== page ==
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Case Study- Director’s Request for PCs using MS Word Table, MS Access, and MS PowerPointCase Study – Using MS Office 2010 / 2013 / 365Please use the document “READ FIRST - Case Study Instructions – Director’s Requirements” for each of theparts described below.Part 1: Specifications Table (MS Word)Use the project description HERE to complete this activity. For a review of the complete rubric used ingrading this exercise, click on the Assignments tab, then on the titleCase Study Part 1 - PC Specs (Word)–click on Show Rubrics if the rubric is not already displayed.For the case study provided to you, create MS Word tables that identify and contain the hardware and softwarerequirements to meet the director's requirements. The MS Word document in its final form will include6MS Word tables.It will include a two-paragraph narrative summary that classifies the user type and identifies the PCcategorythat will berecommended. The specific instructions are found in the table at the end of this file.Students are expected to conduct external research to adequately address all aspects of the assignment requirements.Itis suggested that students use a computer manufacturer's site (i.e., Apple, Dell, Toshiba) to help in identifying all thecomponents needed to meet the director's requirements. Remember, although there are 5 computers to be purchased,you are required to configure only one, as the same one may be purchased for all 5 employees.Any outside sourcesshould be correctly cited in APA style at the end of the table.Students will need to include specific requirements from thecase study to show why each item is being recommended. Each element listed below must be incorporated into theassignment. Omissions will result in loss of points.Make and model and description are required, when at all possible.. For example, if the solution suggested is a 32” IBMMonitor, say so. Do not just say monitor because that does not provide sufficient information for a purchase. It is notnecessary, for example, to identify the make and model of a USB port.
You must also consider components that may be a part of a machine or device. For example, the System Unit table willrequire elements such as USB ports. The monitor and mouse are typically separate devices on a desktop, but on a laptopor tablet they are often integrated. You should identify the various forms of input and output for your computer(s) on theHardware table, whether they are separate devices or integrated elements.There should be sufficient detail in this case study for procurement/purchasing personnel to buy the systems.Details arecrucial.Don’t focus on web references as towherethe equipment can be found, although you may include your source(s). Focuson a solution to specific requirements.Do not ‘number’ requirements in your table, even though they are numbered in the “Case Study – Director’sRequirements’ document. In many cases there are several requirements expressed in a single numbered listing. It’simportant that you are clear about which requirement is addressed by a specific piece of hardware or software.All identified hardware and software and relevant requirements must be listed in the tables. Mentioning an item or arequirement in the two paragraph narrative is perfectly ok, but it must also be in the tables.Additional information:You are supposed to tie back your recommended specs to all of the original requirements. Spell out the requirements thatapply to your selection of hardware, etc., and do so in the tables. Your customer would not appreciate having to guess asto which requirement is being met by your items.Don't forget the components necessary for the computers to communicate with each other and connect to theinternet.Suggested layout for the tables (other layouts are possible):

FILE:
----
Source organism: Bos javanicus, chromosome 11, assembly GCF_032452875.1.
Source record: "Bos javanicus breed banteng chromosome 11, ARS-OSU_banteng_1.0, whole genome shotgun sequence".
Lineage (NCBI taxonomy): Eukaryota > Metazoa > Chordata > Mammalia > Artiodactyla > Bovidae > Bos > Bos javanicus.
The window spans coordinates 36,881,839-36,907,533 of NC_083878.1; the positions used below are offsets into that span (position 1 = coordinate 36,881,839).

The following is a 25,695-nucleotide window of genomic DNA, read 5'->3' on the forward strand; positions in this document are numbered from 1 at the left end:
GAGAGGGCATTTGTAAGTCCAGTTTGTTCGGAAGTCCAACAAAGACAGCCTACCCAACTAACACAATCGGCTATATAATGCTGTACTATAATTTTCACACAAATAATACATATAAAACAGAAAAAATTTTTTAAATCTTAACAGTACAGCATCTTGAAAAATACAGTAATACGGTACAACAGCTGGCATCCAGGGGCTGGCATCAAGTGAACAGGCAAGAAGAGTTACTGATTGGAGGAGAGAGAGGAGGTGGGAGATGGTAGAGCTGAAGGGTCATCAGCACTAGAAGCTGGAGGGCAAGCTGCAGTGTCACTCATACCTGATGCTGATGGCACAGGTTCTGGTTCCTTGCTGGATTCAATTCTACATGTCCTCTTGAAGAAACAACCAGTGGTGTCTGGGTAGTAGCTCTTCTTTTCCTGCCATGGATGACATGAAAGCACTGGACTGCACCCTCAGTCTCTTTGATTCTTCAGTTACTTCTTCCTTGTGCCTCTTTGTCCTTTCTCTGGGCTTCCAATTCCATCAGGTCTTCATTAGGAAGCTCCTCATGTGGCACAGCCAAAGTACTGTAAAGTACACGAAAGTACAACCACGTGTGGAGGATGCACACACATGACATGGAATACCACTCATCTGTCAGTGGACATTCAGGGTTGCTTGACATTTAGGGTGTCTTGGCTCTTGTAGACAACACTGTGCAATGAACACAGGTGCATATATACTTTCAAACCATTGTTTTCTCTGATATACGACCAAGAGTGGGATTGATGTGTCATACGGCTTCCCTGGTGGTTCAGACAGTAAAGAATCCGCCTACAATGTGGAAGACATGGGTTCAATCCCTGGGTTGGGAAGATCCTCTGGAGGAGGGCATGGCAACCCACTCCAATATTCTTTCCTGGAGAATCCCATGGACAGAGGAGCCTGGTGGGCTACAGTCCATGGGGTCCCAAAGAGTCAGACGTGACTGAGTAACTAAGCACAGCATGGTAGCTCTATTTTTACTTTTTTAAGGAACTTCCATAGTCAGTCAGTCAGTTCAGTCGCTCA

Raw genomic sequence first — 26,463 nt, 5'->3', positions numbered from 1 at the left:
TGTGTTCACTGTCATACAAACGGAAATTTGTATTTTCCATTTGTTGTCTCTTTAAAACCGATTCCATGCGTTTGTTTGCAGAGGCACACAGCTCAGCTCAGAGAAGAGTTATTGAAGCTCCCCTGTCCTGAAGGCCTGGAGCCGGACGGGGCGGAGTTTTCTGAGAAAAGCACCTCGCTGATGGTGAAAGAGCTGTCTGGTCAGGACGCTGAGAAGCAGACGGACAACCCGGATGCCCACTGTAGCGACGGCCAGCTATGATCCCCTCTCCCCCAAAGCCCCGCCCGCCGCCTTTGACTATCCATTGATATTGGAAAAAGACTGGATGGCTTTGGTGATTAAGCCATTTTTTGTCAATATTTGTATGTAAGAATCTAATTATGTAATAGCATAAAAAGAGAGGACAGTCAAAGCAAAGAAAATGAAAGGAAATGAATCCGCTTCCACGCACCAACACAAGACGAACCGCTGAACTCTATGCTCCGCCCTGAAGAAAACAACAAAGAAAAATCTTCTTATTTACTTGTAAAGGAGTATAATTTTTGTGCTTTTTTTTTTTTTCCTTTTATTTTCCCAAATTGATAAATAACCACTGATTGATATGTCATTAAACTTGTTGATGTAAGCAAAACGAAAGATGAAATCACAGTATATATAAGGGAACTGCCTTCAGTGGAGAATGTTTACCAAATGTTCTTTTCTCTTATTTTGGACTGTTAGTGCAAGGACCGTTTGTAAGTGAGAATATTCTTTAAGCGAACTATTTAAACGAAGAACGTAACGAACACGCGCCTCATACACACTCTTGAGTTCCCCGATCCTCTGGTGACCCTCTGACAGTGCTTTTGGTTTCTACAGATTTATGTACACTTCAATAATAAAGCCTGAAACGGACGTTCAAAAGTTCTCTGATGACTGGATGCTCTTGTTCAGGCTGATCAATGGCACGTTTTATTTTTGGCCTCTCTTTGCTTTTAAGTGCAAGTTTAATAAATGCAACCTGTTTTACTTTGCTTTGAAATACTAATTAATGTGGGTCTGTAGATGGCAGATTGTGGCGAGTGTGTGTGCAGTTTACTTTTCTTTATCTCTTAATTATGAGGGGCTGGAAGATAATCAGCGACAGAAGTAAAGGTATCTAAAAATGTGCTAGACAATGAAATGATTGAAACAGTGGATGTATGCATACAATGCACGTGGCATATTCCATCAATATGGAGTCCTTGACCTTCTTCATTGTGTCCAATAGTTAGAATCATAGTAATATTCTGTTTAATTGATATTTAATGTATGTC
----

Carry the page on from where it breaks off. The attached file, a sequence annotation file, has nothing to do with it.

Three columns: Group (Input, Output, Etc), Device, Requirement; then one row for each Device.Arrange your tables sothat you don't leave lots of blank rows.See the Sample Tables for suggested layouts.These samples can be found in thetopic labeled "Optional Tutorials-Word project" in the Readings for Week 4.Include details where it makes sense.For example:Scanner. This isn't enough information to tell what the device is capable of. The customer wants to know how it's "trickedout". What model is it? Is it an All-In-One or standalone (why?)? How much RAM does it have? Does it have wirelesscapability? Can it accept camera memory cards? What resolution can it handle?Adapter Cards. Your customer wants to create and edit high quality photos and videos. This usually means you'll need abeefed-up graphics adapter. Be prepared to answer these questions: What model is it? How much RAM does it have? Is itintegrated or discrete? This means you need to understand a little about graphics cards. Integrated means it is a chip (notan actual card) that is part of the motherboard. Typically, integrated video is ok but not as powerful as discrete videocards. These are actual adapter cards that have lots more circuitry and dedicated RAM than the smaller integrated chips.So they are more powerful and better for the customer’s requirements.Monitor. While the software applications actually enable video creation and editing, the hardware enables the "highquality" requirement. You can hook up a display to the standard VGA port on the computer. However, the newermachines come with HDMI ports, which enables High Definition displays. If the recommended desktop or laptop has anHDMI port the user can get full 1080p on the video display unit. These specifications may satisfy the customer’srequirement to create and edit high quality digital photos and videos.Ports. Everybody needs ports, right? I just described an important one - HDMI. How about Ethernet, SATA, FireWire, USB(2.0 or 3.0), media cards? Think of the data transfer/exchange requirements and what kind of speeds are necessary tomake them work effectively.External Storage. The customer may want users to exchange data quickly. Are CDs or DVDs the way to go? What aboutUSB flash memory cards? Or some kind of network storage?